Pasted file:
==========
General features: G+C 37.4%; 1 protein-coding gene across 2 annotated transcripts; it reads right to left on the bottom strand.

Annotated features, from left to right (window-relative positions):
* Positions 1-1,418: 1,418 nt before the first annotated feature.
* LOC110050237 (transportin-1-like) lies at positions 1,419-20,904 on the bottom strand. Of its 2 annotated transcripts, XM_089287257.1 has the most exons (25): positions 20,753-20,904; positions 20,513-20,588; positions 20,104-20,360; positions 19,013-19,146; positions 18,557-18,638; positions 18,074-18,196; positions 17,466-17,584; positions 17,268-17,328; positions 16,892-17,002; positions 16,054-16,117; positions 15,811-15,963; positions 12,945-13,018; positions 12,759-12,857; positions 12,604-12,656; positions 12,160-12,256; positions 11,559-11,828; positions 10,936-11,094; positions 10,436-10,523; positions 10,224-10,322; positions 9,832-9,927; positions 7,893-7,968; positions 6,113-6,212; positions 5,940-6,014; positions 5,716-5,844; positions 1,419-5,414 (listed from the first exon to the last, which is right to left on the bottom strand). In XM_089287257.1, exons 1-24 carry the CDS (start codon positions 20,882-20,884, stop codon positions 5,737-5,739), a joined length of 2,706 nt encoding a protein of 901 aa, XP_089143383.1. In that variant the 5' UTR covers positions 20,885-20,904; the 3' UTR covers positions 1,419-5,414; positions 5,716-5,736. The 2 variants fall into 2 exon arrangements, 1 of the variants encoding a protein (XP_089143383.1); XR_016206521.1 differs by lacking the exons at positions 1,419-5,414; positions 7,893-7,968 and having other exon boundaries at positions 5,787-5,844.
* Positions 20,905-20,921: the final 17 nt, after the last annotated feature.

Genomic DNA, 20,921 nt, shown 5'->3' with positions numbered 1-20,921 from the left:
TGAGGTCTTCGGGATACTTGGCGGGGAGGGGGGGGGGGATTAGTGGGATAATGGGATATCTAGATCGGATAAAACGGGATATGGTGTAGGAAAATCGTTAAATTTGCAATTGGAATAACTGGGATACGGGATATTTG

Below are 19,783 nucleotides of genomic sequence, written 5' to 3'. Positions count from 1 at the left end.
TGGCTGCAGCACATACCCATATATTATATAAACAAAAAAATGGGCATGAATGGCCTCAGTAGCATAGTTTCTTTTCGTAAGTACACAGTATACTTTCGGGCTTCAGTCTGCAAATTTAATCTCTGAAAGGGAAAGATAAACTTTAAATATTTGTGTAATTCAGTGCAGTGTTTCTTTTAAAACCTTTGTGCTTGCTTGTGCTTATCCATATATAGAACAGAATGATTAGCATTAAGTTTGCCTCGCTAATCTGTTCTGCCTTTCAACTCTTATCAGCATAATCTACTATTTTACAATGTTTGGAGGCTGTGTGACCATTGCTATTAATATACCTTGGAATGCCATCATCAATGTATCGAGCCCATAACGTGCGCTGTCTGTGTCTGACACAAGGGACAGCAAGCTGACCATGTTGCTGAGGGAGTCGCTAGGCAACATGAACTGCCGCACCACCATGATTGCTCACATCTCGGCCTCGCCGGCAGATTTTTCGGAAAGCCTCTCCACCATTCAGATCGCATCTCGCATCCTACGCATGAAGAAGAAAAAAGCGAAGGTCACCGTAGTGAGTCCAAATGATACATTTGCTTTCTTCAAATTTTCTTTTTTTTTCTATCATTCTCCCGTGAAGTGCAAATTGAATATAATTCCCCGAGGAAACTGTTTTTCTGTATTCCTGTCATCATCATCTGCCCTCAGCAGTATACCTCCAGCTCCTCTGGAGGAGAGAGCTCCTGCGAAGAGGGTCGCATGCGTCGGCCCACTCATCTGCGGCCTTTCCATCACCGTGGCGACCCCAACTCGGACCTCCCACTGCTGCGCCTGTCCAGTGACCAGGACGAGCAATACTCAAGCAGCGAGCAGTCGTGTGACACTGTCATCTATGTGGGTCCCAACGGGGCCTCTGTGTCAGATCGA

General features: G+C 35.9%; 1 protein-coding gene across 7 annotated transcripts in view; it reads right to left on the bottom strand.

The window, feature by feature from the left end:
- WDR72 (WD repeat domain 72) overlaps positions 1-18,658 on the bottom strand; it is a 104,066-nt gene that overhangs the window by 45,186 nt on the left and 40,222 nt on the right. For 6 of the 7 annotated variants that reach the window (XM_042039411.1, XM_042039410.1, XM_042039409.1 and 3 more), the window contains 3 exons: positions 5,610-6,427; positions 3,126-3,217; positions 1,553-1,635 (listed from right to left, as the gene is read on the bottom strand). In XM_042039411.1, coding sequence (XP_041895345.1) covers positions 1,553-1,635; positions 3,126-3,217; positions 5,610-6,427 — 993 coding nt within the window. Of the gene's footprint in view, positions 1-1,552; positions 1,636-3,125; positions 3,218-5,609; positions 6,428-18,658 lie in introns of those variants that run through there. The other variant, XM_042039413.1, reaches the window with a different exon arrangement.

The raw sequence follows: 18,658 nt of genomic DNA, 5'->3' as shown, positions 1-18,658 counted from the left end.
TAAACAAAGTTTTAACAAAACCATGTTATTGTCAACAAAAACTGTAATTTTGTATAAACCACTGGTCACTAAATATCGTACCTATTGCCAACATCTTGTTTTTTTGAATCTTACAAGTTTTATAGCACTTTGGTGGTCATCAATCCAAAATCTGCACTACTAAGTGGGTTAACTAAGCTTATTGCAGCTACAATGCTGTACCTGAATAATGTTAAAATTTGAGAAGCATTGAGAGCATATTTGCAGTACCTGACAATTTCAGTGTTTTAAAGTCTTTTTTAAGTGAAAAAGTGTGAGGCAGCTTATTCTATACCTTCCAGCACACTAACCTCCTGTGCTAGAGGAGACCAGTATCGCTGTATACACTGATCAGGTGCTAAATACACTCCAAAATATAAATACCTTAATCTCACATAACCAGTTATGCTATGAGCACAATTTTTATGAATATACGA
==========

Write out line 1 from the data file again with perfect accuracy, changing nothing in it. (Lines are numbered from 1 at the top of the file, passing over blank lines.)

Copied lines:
General features: G+C 37.4%; 1 protein-coding gene across 2 annotated transcripts; it reads right to left on the bottom strand.